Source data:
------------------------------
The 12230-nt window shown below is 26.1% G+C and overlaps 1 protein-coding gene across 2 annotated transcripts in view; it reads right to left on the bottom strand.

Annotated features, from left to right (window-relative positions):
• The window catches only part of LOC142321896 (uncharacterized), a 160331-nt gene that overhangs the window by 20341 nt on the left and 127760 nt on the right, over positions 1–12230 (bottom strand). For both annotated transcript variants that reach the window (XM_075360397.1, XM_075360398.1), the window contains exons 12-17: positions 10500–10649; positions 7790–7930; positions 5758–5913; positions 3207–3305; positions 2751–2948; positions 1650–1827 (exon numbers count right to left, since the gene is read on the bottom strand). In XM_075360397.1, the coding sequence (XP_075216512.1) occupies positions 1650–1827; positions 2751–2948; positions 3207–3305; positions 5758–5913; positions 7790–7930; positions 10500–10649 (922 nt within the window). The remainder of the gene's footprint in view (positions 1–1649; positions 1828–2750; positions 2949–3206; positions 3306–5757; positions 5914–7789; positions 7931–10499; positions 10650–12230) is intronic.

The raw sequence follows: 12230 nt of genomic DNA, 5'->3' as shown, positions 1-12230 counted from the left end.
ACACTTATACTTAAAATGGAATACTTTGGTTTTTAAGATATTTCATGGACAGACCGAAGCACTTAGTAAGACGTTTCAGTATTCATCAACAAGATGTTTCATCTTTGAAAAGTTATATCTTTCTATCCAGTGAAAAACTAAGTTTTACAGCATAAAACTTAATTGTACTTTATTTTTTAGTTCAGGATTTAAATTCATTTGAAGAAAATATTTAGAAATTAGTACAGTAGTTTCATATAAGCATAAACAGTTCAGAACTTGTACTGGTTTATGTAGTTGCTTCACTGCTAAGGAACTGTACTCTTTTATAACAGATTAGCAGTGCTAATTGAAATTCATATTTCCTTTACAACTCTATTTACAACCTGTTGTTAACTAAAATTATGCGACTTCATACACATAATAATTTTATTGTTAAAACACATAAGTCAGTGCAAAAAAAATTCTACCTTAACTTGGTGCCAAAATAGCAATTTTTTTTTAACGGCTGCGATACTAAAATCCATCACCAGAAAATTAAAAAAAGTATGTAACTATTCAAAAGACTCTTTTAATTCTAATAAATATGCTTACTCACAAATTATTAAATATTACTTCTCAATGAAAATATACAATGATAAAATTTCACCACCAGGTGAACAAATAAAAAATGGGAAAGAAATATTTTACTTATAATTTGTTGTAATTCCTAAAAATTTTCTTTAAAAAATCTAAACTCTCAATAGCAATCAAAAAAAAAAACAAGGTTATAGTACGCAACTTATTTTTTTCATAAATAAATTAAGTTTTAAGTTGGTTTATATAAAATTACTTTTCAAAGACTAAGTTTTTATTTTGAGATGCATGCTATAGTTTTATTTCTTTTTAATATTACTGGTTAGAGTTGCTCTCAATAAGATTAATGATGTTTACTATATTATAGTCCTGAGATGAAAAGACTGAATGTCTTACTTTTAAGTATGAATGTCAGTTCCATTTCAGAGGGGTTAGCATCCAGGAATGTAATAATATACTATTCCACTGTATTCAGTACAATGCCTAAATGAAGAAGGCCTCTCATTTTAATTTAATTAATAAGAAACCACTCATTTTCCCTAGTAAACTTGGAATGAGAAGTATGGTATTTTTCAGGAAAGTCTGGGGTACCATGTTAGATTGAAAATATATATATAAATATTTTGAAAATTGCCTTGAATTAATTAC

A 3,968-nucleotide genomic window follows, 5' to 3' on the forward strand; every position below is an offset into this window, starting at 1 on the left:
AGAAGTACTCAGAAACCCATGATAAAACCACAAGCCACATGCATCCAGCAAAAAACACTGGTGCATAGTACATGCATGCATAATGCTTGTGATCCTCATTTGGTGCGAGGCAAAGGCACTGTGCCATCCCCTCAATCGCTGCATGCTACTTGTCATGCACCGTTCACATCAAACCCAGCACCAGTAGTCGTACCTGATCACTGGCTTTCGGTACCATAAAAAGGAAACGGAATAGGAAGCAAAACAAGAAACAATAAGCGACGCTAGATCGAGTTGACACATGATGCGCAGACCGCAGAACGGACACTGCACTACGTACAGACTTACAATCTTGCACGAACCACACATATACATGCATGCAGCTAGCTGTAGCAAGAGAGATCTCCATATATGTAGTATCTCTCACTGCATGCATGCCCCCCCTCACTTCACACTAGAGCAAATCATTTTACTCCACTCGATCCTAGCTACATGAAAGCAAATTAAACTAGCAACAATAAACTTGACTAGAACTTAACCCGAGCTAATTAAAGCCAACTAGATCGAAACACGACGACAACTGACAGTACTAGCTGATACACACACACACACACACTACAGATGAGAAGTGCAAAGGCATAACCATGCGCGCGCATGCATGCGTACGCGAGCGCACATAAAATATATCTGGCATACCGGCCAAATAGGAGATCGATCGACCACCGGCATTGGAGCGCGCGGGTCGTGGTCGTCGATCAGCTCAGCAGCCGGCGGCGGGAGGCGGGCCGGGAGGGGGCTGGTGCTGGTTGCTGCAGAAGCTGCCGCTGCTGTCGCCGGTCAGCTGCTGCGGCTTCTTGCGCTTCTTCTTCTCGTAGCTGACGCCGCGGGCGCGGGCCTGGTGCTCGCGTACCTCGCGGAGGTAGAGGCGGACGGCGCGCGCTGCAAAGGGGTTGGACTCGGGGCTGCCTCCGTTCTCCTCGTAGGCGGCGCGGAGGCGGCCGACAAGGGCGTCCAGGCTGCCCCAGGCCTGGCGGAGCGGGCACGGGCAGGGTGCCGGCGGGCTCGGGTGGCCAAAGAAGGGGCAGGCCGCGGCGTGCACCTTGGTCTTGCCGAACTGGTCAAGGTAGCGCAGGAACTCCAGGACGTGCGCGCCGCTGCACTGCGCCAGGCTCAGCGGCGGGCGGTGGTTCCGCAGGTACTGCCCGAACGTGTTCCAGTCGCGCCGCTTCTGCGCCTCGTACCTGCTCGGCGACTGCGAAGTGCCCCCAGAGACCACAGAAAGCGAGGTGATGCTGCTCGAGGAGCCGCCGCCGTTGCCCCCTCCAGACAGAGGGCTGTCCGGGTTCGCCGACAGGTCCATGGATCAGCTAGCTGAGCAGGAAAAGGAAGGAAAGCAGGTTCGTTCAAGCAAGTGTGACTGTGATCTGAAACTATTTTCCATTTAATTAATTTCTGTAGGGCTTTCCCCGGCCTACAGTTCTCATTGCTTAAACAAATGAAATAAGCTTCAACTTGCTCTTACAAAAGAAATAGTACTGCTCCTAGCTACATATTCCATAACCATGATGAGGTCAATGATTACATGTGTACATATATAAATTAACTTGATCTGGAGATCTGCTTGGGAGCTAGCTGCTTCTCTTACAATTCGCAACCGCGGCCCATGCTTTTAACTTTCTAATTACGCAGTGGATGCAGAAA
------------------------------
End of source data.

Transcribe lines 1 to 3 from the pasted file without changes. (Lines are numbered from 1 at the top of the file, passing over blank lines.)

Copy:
The 12230-nt window shown below is 26.1% G+C and overlaps 1 protein-coding gene across 2 annotated transcripts in view; it reads right to left on the bottom strand.

Annotated features, from left to right (window-relative positions):
• The window catches only part of LOC142321896 (uncharacterized), a 160331-nt gene that overhangs the window by 20341 nt on the left and 127760 nt on the right, over positions 1–12230 (bottom strand). For both annotated transcript variants that reach the window (XM_075360397.1, XM_075360398.1), the window contains exons 12-17: positions 10500–10649; positions 7790–7930; positions 5758–5913; positions 3207–3305; positions 2751–2948; positions 1650–1827 (exon numbers count right to left, since the gene is read on the bottom strand). In XM_075360397.1, the coding sequence (XP_075216512.1) occupies positions 1650–1827; positions 2751–2948; positions 3207–3305; positions 5758–5913; positions 7790–7930; positions 10500–10649 (922 nt within the window). The remainder of the gene's footprint in view (positions 1–1649; positions 1828–2750; positions 2949–3206; positions 3306–5757; positions 5914–7789; positions 7931–10499; positions 10650–12230) is intronic.